More by this author

10 Reasons Why You Should Have A Drummer Girlfriend 10 Things Only Step-Siblings Can Relate To What It Really Feels Like To Be An Only Child Introverts Are More Successful In Life 10 Traps Most Women Over 30 Fall Into. Read This If You Want To Be The Survivors

Trending in Health

1 6 Health Benefits of Tumeric (And How to Take It For Good) 2 10 Weight Loss Tips to Help You Lose Weight the Easy Way 3 How to Get More Energy for an Instant Morning Boost 4 15 Most Effective and Nutritious Healthy Foods to Lose Weight 5 5 Reasons Why Overusing Hand Sanitizer Isn’t Good For You

Read Next

Advertising
Advertising
Advertising

Last Updated on September 18, 2020

7 Simple Rules to Live by to Get in Shape in Two Weeks

7 Simple Rules to Live by to Get in Shape in Two Weeks

Learning how to get in shape and set goals is important if you’re looking to live a healthier lifestyle and get closer to your goal weight. While this does require changes to your daily routine, you’ll find that you are able to look and feel better in only two weeks.

Over the years, I’ve learned a lot about what it takes to get in shape. Although anyone can cover the basics (eat right and exercise), there are some things that I could only learn through trial and error. Let’s cover some of the most important points for how to get in shape in two weeks.

1. Exercise Daily

It is far easier to make exercise a habit if it is a daily one. If you aren’t exercising at all, I recommend starting by exercising a half hour every day. When you only exercise a couple times per week, it is much easier to turn one day off into three days off, a week off, or a month off.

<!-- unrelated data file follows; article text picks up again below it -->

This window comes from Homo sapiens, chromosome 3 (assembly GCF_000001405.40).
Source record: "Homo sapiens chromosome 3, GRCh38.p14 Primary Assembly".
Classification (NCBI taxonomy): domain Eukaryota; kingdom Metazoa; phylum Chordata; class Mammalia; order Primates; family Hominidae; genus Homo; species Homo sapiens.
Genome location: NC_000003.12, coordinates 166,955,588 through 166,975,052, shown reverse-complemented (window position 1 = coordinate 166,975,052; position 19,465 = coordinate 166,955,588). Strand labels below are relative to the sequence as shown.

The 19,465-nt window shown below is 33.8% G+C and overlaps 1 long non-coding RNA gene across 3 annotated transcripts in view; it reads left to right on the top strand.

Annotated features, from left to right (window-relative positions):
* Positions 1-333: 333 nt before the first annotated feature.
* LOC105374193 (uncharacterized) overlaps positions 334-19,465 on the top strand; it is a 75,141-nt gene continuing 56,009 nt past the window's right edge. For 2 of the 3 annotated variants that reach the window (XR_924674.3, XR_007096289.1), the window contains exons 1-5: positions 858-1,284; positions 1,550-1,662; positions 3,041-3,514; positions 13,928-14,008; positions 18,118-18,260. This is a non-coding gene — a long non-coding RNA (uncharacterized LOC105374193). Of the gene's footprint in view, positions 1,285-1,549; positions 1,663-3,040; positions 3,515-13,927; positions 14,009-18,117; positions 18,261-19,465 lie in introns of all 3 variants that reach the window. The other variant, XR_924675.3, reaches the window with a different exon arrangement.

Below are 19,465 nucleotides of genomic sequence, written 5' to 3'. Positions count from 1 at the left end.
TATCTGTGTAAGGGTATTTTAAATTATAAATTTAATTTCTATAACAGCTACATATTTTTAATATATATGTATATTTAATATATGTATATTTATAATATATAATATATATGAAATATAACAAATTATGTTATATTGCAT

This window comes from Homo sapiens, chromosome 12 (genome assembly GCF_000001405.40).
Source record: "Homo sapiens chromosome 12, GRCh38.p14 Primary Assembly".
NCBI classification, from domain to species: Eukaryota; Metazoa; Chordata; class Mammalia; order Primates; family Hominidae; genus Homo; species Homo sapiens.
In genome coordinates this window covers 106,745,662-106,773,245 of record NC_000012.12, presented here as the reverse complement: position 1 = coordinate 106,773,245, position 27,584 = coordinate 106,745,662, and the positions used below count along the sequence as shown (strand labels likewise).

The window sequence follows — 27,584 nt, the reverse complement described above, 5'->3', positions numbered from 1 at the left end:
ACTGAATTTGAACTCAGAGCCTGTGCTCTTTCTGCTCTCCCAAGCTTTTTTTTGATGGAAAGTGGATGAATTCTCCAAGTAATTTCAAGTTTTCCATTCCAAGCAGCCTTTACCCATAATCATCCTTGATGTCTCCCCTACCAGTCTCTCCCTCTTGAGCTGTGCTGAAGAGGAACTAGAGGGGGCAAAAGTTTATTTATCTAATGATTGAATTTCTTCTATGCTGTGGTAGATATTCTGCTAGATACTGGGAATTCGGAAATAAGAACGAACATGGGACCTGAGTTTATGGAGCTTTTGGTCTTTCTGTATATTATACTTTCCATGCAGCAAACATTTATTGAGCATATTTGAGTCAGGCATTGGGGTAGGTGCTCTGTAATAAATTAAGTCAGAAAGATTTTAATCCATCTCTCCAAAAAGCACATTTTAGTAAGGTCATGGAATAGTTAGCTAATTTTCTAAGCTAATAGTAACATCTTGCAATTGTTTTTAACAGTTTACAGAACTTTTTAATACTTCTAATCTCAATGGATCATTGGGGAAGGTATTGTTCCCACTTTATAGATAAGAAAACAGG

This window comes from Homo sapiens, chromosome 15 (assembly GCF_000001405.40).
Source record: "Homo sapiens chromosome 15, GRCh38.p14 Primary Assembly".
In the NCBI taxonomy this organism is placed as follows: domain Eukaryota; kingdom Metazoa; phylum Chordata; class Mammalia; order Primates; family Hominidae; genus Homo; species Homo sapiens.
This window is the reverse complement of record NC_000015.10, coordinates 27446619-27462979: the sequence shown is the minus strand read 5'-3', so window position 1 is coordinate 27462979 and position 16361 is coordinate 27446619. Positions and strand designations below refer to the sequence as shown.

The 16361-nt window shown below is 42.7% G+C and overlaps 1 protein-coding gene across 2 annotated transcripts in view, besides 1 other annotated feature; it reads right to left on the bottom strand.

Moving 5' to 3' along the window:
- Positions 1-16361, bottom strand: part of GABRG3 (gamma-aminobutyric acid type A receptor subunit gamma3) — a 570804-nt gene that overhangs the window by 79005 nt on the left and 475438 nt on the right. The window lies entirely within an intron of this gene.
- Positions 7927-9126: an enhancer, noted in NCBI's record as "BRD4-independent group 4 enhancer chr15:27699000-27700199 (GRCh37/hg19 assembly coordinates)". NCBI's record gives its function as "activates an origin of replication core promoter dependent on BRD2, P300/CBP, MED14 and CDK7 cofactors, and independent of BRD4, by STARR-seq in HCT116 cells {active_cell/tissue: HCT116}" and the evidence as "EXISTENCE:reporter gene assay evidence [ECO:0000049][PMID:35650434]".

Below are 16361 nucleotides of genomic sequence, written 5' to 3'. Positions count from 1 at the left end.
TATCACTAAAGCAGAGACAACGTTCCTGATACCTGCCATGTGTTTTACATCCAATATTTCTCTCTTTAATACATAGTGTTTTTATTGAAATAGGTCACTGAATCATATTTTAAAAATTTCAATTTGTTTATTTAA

If you are already used to exercising, switching to three or four times a week to fit your schedule may be preferable, but it is a lot harder to maintain a workout program you don’t do every day.

Be careful to not repeat the same exercise routine each day. If you do an intense ab workout one day, try switching it up to general cardio the next. You can also squeeze in a day of light walking to break up the intensity.

Advertising

If you’re a morning person, check out these morning exercises that will start your day off right.

2. Duration Doesn’t Substitute for Intensity

Once you get into the habit of regular exercise, where do you go if you still aren’t reaching your goals? Most people will solve the problem by exercising for longer periods of time, turning forty-minute workouts into two hour stretches. Not only does this drain your time, but it doesn’t work particularly well.

One study shows that “exercising for a whole hour instead of a half does not provide any additional loss in either body weight or fat”[1].

This is great news for both your schedule and your levels of motivation. You’ll likely find it much easier to exercise for 30 minutes a day instead of an hour. In those 30 minutes, do your best to up the intensity to your appropriate edge to get the most out of the time.

3. Acknowledge Your Limits

Many people get frustrated when they plateau in their weight loss or muscle gaining goals as they’re learning how to get in shape. Everyone has an equilibrium and genetic set point where their body wants to remain. This doesn’t mean that you can’t achieve your fitness goals, but don’t be too hard on yourself if you are struggling to lose weight or put on muscle.

Advertising

Acknowledging a set point doesn’t mean giving up, but it does mean realizing the obstacles you face.

Expect to hit a plateau in your own fitness results[2]. When you expect a plateau, you can manage around it so you can continue your progress at a more realistic rate. When expectations meet reality, you can avoid dietary crashes.